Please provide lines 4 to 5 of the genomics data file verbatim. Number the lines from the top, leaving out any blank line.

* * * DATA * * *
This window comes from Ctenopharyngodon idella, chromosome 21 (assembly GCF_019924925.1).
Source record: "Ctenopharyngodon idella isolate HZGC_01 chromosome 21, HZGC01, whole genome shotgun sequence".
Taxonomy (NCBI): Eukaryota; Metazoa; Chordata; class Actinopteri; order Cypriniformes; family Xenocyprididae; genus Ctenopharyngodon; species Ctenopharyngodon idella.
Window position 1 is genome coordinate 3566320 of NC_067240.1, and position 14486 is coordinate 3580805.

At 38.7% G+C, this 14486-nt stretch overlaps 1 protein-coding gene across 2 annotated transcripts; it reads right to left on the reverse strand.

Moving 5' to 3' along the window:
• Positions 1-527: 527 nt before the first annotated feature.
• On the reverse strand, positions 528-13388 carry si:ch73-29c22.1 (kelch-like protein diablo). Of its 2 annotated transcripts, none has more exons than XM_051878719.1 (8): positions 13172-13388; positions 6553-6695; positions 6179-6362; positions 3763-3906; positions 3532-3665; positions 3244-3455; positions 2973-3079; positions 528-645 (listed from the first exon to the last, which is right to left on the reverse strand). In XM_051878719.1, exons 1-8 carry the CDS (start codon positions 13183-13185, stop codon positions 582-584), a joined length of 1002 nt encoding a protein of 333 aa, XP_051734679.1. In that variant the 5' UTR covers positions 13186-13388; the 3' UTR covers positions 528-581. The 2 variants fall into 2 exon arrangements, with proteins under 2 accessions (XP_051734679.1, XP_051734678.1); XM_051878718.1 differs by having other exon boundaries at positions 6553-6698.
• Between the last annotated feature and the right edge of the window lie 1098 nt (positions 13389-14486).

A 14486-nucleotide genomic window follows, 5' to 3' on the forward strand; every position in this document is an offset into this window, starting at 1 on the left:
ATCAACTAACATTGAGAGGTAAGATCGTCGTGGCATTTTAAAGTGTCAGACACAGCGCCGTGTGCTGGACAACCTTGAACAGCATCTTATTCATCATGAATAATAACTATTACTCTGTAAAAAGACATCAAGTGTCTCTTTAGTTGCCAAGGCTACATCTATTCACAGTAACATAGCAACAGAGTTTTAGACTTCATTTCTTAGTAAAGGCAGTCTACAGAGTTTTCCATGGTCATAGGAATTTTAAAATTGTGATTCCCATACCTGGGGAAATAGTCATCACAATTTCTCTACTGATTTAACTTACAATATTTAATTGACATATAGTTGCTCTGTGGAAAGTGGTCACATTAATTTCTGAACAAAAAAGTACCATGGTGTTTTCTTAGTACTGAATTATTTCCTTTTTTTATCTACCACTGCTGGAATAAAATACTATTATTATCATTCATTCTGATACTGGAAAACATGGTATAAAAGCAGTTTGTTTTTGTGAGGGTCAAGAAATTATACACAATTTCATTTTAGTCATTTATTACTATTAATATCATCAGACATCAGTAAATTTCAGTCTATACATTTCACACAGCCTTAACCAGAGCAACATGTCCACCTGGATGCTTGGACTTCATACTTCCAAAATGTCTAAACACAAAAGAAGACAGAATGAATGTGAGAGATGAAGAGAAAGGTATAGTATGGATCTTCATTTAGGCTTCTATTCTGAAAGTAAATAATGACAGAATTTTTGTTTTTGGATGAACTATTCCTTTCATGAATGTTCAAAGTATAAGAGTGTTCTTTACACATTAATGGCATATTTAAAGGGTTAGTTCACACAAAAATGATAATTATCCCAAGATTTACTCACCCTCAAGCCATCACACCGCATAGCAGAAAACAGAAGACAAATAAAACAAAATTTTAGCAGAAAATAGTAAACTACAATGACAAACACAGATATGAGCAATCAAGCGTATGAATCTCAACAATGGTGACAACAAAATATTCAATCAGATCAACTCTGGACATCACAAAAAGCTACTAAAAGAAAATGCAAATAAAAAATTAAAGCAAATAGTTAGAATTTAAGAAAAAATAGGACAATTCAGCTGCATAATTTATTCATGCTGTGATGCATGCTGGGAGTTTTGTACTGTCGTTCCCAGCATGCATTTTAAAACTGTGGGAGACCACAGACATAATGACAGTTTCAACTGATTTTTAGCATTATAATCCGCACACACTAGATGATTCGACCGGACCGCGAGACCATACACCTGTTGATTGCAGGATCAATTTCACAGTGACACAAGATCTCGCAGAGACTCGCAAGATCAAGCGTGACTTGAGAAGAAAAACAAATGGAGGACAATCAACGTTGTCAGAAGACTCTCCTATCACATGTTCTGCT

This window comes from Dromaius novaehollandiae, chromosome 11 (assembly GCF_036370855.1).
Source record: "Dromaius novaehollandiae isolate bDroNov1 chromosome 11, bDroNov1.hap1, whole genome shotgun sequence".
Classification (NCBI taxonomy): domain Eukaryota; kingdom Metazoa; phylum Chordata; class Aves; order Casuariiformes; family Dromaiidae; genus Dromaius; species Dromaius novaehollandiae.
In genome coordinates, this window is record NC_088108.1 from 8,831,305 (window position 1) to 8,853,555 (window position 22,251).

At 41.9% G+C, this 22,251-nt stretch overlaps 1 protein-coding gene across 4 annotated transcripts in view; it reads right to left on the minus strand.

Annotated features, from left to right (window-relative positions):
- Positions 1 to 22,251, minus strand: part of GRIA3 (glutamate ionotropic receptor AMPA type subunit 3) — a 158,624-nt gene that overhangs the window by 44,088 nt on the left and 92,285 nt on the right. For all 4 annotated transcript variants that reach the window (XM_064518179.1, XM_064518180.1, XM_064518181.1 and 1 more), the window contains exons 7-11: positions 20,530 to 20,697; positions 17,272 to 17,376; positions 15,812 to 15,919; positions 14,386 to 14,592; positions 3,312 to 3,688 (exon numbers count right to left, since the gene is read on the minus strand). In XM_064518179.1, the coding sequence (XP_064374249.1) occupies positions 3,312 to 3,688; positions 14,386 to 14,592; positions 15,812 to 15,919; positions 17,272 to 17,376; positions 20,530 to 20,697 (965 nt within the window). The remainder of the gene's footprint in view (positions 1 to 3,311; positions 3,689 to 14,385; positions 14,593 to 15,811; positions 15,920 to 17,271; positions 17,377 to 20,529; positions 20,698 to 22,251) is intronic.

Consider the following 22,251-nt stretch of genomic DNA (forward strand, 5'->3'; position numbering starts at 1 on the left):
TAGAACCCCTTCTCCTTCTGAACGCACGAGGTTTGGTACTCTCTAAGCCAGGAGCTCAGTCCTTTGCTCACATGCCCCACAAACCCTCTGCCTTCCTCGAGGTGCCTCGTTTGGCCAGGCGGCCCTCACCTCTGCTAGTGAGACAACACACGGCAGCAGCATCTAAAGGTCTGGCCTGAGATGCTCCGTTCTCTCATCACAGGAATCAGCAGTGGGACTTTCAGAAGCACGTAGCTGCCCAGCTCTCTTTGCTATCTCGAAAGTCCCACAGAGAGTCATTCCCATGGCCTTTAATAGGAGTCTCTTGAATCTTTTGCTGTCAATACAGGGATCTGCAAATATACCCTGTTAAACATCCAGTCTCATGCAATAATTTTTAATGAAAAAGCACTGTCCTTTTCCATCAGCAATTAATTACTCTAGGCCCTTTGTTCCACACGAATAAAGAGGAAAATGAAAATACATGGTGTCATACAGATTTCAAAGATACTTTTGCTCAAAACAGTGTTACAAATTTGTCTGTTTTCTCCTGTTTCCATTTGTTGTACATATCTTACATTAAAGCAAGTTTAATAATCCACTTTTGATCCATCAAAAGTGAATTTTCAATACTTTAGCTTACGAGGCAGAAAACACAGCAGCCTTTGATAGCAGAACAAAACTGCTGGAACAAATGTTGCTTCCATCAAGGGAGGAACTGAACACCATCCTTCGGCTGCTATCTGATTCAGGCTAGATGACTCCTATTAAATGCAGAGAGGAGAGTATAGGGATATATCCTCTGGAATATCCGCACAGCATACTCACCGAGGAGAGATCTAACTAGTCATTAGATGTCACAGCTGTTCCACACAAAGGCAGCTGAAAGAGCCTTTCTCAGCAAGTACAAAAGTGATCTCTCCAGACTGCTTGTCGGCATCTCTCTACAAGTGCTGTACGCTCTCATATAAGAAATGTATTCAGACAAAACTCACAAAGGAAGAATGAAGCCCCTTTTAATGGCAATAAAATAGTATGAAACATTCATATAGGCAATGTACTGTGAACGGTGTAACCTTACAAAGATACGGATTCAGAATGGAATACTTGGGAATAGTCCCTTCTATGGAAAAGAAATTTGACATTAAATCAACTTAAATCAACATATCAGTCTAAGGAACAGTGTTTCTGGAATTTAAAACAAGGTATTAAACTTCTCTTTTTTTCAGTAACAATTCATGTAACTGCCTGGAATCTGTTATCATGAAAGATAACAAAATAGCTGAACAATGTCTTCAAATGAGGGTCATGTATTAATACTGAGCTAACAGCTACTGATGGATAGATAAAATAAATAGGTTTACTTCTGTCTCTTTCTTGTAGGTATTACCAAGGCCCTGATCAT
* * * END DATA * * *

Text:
Window position 1 is genome coordinate 3566320 of NC_067240.1, and position 14486 is coordinate 3580805.

At 38.7% G+C, this 14486-nt stretch overlaps 1 protein-coding gene across 2 annotated transcripts; it reads right to left on the reverse strand.